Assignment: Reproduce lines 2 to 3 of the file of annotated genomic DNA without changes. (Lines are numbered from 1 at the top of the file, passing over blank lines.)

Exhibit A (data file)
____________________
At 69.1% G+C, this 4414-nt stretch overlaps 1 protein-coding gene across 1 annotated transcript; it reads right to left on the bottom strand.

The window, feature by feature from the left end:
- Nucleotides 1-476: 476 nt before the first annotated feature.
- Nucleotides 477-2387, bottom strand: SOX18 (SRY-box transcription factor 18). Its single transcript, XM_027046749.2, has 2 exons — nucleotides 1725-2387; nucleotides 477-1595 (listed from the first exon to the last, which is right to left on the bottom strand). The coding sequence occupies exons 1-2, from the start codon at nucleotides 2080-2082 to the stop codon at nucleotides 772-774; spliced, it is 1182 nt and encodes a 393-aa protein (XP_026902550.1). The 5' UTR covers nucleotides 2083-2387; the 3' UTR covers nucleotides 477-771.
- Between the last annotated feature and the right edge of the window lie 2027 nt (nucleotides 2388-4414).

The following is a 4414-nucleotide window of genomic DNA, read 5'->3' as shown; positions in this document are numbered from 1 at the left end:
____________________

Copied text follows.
The window, feature by feature from the left end:
- Nucleotides 1-476: 476 nt before the first annotated feature.